The cartridge assembly 23 is assembled in the circular bore 24 by first dropping in the pin unit 26, including the bearing assembly 29, and spring 27. The plug 22 is thereafter installed in the bore 24. One preferable method of locking the plug 22 in position is to size it to have an interference fit with the bore and chill it with liquid nitrogen before installing it in the bore. Normally, the surface 11 of the platen is smooth and it is important that the plug 22 fits flush with this surface so that the products being formed by the platen 10 are smooth. Various other methods of securing the plug 22 of the cartridge 23 in place are contemplated. Where the plug is welded in place, the platen and plug can be ground flat after welding. A bore 37 is formed by gun drilling or other suitable process along a line that is parallel to the face 11 and intersects all of the cartridge receiving bores 24 and is thereby common to the vent holes 21 lying on the same transverse line of the vent array.
A cam 41 in the form of a spherical ball, is associated with each of the vent hole cartridges 23. An elongated force transmitting member in the form of a chain 42, such as a conventional roller chain, extends along a respective bore 37 and is fixed to each of the cam balls 41. A force actuator 43, such as a hydraulic pancake cylinder, is connected to one end of the chain 42 and an opposing force actuator 44 such as spring pack or a hydraulic pancake cylinder is connected to the opposite end of the chain on the opposite edge of the platen 10. Each row or transverse line of vent holes 21 has the same construction including cartridge assemblies 23, bores 37, cams 41 and chains 42, and force actuators 43, 44.
The platen 10 is typically used with other identical platens in a multi-stage press where the platens are arranged in a horizontal orientation, one overlying another. Material, in particle, chip, strand, layer or like form and an accompanying thermally responsive binder is laid out on each intermediate upper face of a platen. The press is then closed by forcing the platens together to thereby compress the material into a rigid board. As mentioned, the platens 10 are conventionally heated to an elevated temperature in the range of, for example, about 350° F. with circulating hot oil through the passages 13. The material being pressed, which ordinarily is wood or cellulose-based, typically contains moisture which is converted into steam during the heating and pressing process. The vents 21 allow this steam to escape from the pressing space as it is generated and this exhaust of steam ultimately results in an improved board product. Steam passes through a vent 21 over a pin 32 into the bore 24 and through the axial passages 38 into the transverse bore 37. The cam balls 41 are slightly smaller in diameter than the bore 37 so that steam can flow around the cam balls and along the bore and exhaust through passage 46 at the ends of the bore. Prior attempts to vent a platen surface have had limited success because elements of the board materials driven by steam flow and mechanical pressure would find their way into the vents and through accumulation would plug the vents and render them ineffective. The pins 32 of the cartridge assemblies 23 are arranged to positively mechanically clean out the vent holes 21 and displace any accumulation of board material from these openings. To purge the vents 21 of any accumulation of board material, the pin units 26 are moved from their retracted positions illustrated in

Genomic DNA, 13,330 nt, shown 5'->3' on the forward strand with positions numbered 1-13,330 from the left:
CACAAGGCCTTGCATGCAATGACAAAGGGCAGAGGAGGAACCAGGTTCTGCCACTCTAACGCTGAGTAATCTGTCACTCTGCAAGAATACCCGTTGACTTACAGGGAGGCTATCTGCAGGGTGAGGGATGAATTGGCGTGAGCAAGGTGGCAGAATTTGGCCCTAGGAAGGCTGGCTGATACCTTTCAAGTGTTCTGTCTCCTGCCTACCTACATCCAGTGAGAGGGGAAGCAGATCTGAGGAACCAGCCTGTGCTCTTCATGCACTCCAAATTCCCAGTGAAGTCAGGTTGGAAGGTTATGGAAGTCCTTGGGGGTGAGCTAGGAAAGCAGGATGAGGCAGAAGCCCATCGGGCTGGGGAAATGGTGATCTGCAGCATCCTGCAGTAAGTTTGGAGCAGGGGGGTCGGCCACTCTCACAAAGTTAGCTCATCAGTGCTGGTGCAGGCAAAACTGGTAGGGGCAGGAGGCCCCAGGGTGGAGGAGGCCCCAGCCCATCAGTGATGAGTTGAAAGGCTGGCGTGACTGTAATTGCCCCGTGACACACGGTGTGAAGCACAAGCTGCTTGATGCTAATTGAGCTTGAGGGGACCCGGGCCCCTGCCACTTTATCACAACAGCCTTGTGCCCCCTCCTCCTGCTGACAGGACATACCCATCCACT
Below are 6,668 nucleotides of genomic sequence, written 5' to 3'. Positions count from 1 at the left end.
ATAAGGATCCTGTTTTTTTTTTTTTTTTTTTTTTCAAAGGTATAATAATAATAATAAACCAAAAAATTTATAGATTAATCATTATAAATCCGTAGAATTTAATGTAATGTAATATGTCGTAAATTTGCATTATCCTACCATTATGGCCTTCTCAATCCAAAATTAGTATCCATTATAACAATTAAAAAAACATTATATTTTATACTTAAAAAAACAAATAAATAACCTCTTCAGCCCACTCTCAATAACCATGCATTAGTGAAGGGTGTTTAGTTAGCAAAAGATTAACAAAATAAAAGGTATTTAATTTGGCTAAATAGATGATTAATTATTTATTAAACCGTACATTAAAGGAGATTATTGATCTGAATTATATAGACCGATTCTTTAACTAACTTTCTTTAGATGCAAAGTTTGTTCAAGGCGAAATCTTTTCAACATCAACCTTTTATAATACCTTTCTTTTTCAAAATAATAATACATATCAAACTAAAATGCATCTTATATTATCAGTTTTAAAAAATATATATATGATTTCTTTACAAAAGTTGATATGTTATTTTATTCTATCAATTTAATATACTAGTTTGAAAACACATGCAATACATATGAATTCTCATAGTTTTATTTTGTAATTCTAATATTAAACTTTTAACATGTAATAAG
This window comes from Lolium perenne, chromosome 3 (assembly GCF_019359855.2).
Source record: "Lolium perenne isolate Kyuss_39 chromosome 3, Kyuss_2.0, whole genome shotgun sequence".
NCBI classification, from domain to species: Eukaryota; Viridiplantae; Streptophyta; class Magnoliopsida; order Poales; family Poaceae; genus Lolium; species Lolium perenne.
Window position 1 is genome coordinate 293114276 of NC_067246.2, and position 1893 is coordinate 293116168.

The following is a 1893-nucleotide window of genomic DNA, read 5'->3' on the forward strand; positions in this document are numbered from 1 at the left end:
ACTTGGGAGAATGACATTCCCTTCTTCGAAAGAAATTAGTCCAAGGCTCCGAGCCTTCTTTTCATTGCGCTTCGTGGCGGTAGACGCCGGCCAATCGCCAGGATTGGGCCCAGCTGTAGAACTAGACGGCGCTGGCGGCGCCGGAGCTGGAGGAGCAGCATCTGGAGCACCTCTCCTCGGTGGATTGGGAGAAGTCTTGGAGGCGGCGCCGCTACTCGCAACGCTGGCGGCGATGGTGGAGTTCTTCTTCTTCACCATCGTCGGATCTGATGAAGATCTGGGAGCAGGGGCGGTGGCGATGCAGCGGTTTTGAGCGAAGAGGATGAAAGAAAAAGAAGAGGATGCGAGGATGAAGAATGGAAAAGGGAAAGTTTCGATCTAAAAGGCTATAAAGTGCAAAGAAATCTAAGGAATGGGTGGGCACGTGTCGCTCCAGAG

Referring now to
It will be noted that in this embodiment, the vent holes 21 are provided by cartridge assemblies 23 identical to those described above in connection with
The platen, designated 70, is heated with hot oil circulating through passages as discussed in connection with the embodiment of
The rods 51 are forcibly moved by a cam bar 62 (
A pin unit, which can be identical to the pin unit described above in connection with the earlier discussed embodiments, is indicated by the same reference numeral 26. The pin unit 26 and associated spring 27 are releasably retained in the counterbore 99 by an internal snap ring 102.
Disposed in the passage or slot 98 of each T-bar 93 is an elongated cam bar 103 that extends the length of the T-bar. At regularly spaced locations along its length corresponding to the centers of the vent holes 91, the cam bar 103 includes cam surfaces 104. The cam surfaces 104 are milled or otherwise formed on the bar such that they are inclined at an angle relative to the longitudinal direction of the bar. The cam bar 103 is proportioned to slide freely longitudinally in the slot 98. The linear ball bearing assembly 29 supports the pin unit 26 for axial movement in the counterbore 99.